Miracles vanished with the invention of the camera ...until Photoshop
It's also insipid and a lie.
As a filmmaker, I have a mild interest in the image acquisition game. Let's say, for the sake of argument, that the camera was invented in 1888. Photoshop was released exactly 100 years later, in 1988. Based on the graph above, we should have zero reports of miracles during the early 1900s.
Does that match up with reality?
Not at all.
Google instantly fed me a few options, from the odd Miracle of the Sun to the massive Pentecostal healing movement. In other words, the graph above--created by an organization dedicated to promoting Science and Freethought--felt free enough to generate data to promote their ideals, disregarding all facts to the contrary. And here's why that bothers me so very, very much: Since this is humor, it turns off people's minds. Rather than thinking about what they've seen on Facebook, the masses fall in step and say, "Yeah! Miracles, what a bunch of hogwash!" And in their ignorant free-thought, they swallow the lie, hook, line, and sinker.
Granted, this group exists to "promote a naturalistic life philosophy as a moral and fulfilling alternative to religion and spirituality." ...something that simply cannot be done. There is no morality in naturalism. Naturalism, while absolutely a philosophy, discredits itself as such. And naturalism cannot bring fulfillment. This aspect of their mission fails before we finish the bullet point.
Another goal is to "promote scientific literacy and to fight against pseudo-science." I would propose that the best way to do this is to create information that is scientific and discard this rubbish you find funny but does the exact opposite of your stated purpose. I'd also recommend that in teaching "scientific literacy" they also encourage people to learn to think well at the same time, and so realize that naturalistic thinking produces crap... what C.S. Lewis so masterfully illustrates as "secretions."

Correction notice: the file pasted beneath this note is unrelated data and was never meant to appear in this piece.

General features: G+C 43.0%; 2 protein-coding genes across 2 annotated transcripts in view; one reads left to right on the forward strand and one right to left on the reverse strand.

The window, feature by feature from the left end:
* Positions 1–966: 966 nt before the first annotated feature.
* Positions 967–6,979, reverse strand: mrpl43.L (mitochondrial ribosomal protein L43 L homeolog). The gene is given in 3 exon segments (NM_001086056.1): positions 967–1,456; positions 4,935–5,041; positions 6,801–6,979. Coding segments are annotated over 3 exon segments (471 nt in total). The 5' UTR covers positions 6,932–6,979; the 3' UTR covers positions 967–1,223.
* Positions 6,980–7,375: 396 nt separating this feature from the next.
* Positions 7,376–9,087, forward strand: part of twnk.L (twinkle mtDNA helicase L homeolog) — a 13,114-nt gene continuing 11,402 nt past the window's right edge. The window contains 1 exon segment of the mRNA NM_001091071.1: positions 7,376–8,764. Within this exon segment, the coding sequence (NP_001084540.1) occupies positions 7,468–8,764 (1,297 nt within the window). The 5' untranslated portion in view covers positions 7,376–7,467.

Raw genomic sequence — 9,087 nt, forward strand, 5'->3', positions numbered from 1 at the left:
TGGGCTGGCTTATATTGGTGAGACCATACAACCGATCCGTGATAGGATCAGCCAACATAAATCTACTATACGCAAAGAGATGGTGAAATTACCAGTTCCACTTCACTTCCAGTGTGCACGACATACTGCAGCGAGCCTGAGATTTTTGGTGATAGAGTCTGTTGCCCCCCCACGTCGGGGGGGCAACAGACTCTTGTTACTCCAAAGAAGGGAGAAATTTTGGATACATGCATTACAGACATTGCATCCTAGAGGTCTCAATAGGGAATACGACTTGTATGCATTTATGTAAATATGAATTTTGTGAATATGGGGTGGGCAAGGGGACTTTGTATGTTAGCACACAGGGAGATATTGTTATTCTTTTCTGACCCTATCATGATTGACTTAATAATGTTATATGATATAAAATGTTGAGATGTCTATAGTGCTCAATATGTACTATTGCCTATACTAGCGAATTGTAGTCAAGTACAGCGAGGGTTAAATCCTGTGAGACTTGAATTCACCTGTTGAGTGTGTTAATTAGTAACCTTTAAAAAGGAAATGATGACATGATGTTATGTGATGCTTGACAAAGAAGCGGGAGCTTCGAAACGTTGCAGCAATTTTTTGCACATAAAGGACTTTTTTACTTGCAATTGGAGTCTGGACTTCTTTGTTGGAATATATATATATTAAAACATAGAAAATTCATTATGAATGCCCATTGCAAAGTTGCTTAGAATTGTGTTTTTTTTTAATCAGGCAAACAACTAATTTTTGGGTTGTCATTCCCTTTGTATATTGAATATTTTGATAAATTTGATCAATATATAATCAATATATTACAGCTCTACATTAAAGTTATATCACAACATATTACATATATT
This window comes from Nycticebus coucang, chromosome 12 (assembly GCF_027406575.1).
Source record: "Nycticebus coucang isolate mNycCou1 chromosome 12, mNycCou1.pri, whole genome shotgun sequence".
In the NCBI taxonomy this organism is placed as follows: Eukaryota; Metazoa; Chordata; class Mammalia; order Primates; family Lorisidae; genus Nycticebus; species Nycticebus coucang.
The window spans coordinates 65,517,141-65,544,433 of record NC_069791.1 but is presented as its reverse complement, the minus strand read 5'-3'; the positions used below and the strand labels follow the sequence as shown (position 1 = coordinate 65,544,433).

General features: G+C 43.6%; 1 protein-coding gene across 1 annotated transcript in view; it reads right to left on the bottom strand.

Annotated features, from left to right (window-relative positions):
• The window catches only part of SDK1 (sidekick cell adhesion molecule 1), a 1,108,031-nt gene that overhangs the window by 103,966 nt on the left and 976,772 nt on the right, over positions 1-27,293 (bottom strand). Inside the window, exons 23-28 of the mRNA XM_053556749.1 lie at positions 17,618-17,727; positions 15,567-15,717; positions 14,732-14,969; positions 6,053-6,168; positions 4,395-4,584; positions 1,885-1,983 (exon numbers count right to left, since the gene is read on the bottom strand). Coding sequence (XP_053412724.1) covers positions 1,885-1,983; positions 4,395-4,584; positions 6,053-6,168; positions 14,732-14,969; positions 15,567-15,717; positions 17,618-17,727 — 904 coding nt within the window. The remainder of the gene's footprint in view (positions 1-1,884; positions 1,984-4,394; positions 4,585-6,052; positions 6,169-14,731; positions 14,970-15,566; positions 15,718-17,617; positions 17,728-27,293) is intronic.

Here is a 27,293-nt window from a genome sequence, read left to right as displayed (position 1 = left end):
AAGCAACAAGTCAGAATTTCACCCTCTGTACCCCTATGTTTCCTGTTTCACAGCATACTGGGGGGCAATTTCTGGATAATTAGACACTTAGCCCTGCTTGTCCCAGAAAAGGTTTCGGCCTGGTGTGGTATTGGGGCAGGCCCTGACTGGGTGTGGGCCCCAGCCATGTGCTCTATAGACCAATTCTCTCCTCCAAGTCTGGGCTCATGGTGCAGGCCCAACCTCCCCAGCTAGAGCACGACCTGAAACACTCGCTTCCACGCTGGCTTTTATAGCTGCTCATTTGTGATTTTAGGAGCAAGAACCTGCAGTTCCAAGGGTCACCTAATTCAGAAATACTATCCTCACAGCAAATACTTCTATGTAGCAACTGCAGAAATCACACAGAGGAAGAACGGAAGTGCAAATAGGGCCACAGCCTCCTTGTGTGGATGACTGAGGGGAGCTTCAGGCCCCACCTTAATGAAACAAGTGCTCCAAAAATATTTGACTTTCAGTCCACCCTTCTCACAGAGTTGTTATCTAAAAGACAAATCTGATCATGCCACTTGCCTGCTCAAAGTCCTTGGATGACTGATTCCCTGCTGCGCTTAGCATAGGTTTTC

On the fully naturalistic view all events are determined by laws. Our logical behaviour, in other words our thoughts, and our ethical behaviour, including our ideals as well as our acts of will, are governed by biochemical laws; these, in turn, by physical laws which are themselves actuarial statements about the lawless movements of matter. These units never intended to produce the regular universe we see: the law of averages (successor to Lucretius's exiguum clinamen) has produced it out of the collision of these random variations in movement. The physical universe never intended to produce organisms. The relevant chemicals on earth, and the sun's heat, thus juxtaposed, gave rise to this disquieting disease of matter: organization. Natural selection, operating on the minute differences between one organism and another, blundered into that sort of phosphorescence or mirage which we call consciousness--and that, in some cortexes beneath some skulls, at certain moments, still in obedience to physical laws, but to physical laws now ﬁltered through laws of a more complicated kind, takes the form we call thought. Such, for instance, is the origin of this paper: such was the origin of Professor Price's paper. What we should speak of as his 'thoughts' were merely the last link of a causal chain in which all the previous links were irrational. He spoke as he did because the matter of his brain was behaving in a certain way: and the whole history of the universe up to that moment had forced it to behave in that way. What we called his thought was essentially a phenomenon of the same sort as his other secretions--the form which the vast irrational process of nature was bound to take at a particular point of space and time.
~C.S. Lewis "God in the Dock" Religion without Dogma?
Also, manipulating of images began long before Photoshop or the camera was invented. Here are a few examples of photo-tampering from the past. In case you're interested.
Please, use your brain. Feel free to chuckle, as I did, but know that you're being fed lies. You'd be foolish to accept them blindly.
Filmmaker, Writer, Empty Nester